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Before entering this chapter of book we discuss some issues on the terms tonal and nagual. It was our intention to find connections between the concepts that Castaneda describes about the knowledge that Don Juan called "Toltecáyotl" and that he asserts these being very remote "Toltec" practices. This is also stated by some academic history and anthropology texts.

This form of knowledge that could not be called "philosophy" because the knowledge is not learned by reason- is, we believe, the conducting wire or Anahuac cultural "philosophical" matrix. But it is prudent to point out that the coincidences between this knowledge and some academic studies is richer in traditions, customs, practices and oral tradition of the indigenous peoples, that without rational processes, follow many of the Toltecáyotl techniques naturally, through "of the usual", as they have done for hundreds of years.

Currently it is immensely more difficult living as indigenous, than to live as a beggar or underemployed in the cities misery belts. That internal strength shown by indigenous peoples over the last 500 years of oppression feel that it has been possible, in large part, because they have fed from "non-rationalized" knowledge that underlies in their traditions and customs, in their culture.

This same knowledge also manifests itself, one way or another, in the variety of popular cultures that make up the current face of our country. The concepts of tonal and nagual aren't strange to any Mexican. There are many nahuatl words we use daily in our urban Spanish. For example, Tonatiuh is the Sun; Tonantzin is our dear mother or the Virgin of Guadalupe. Alfredo López Austin, in his Human body and ideology, the conceptions of the ancient nahuas, in 223 page asserts: "... The noun TONALLI, derived from the verb TONA, "radiate" ("to make heat or Sun," according to Molina), has the following major meanings: 1. irradiation; 2. solar heat; 3. summer; 4 day; 5. sign of day; 6. the person destiny according to the day was born; 7. "the soul and spirit" (Molina: Totonal); "8 something intended for or owned by a particular person (Molina: tetonal)."

And on page 418, López Austin, speaking of nagualismo descriptions, returns a Fray Bernardino de Sahagún text: "the nahual is the wise, holder of speeches, owner of the reservoir, superhuman, respected, grave, serious, not deceived, not exceeded. The good nahualli is depositary, there is something in his interior, guardian, observer. See, conserves, helps; hurts no one."

Returning to the Castaneda book, Don Juan uses the term tonal to talk about the known world -right side- or reason, and the term nagual, with two meanings, one that refers to the left side -"of another reality", of perception, the counterpart of the tonal - and of another which refers to the name given to the man of knowledge, the leader of a group of warriors called "nagual", as Don Juan was to his group, or Elias and the very Castaneda.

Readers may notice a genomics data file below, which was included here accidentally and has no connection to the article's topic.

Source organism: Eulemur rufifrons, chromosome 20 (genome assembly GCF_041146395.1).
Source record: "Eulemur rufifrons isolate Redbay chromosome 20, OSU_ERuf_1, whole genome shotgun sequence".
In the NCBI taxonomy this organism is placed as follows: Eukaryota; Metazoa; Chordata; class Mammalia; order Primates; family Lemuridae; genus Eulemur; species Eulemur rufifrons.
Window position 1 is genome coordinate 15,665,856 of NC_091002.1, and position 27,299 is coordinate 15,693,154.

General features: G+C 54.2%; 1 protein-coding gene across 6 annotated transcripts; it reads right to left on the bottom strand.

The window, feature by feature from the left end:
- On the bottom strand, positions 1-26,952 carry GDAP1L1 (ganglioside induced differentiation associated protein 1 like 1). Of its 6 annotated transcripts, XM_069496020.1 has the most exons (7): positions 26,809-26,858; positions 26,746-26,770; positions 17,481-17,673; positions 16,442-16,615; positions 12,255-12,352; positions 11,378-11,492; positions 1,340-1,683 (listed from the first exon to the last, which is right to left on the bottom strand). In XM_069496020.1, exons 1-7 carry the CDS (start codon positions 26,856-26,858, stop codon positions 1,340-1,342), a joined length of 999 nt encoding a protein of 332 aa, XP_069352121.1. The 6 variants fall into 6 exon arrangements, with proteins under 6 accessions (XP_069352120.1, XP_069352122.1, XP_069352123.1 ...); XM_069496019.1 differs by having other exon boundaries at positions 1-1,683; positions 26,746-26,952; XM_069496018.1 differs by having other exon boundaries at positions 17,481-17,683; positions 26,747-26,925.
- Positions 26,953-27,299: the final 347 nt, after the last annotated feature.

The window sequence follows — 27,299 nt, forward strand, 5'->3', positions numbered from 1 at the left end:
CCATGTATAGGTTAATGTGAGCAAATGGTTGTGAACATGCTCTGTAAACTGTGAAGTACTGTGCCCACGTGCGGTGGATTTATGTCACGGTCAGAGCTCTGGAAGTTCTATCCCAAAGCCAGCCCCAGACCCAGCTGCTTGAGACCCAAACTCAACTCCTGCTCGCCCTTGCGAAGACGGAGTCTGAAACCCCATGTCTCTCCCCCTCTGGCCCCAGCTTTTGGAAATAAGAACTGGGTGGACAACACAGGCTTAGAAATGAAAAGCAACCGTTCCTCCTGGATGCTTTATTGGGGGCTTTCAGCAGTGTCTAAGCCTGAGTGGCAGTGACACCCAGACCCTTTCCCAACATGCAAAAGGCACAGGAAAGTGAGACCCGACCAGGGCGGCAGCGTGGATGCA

For Don Juan the tonal is born with man and dies with him. the nagual is the other part of the human being that is always there, before, during and after. Tonal is the world that reason weaves; the nagual is the world of power, where all man can do is to "testify".

Castaneda receives knowledge through practical techniques to "sweep" or clean the tonal island, because the path of the warrior is nothing more than training to save energy from reducing the personal importance, to enter the world of the nagual. Don Juan tells Castaneda that a warrior cannot walk moaning and complaining, because his life is a never-ending challenge, and there are ways to make the challenges beautiful or ugly, good or bad. The challenges are simply that, challenges. There lies the difference between the common men and warriors. While for the first the world is full of blessings or curses, for the latter it is a never-ending challenge where he tests his impeccability and his "controlled folly".

“Only as a warrior one can support the knowledge path” -he said. A warrior cannot complain or regret anything. His life is a never-ending challenge, and there is no way that the challenges are good or bad. The challenges are simply challenges...

The basic difference between an ordinary man and a warrior is that a warrior takes everything as a challenge, continued, while an ordinary man takes everything as a blessing or a curse...

Then he asked me for a detailed explanation of how had I carried out the recommendations that don Genaro and himself made about my everyday world and my relationships with people...

When a warrior is forced to believe, he does it because he chooses, as an expression of his innermost predilection... A warrior does not believe; a warrior must believe." ...

"So, if it was not because we are aware of the presence of our death, there would not power, or mystery." ...

You have to believe that the world is mysterious and unfathomable, was the expression of intimate predilection of a warrior. Without it, the Warrior had nothing... Don Juan.

Taken from the book: "to read Carlos Castaneda"

Guillermo Marín.

Complete book in books section.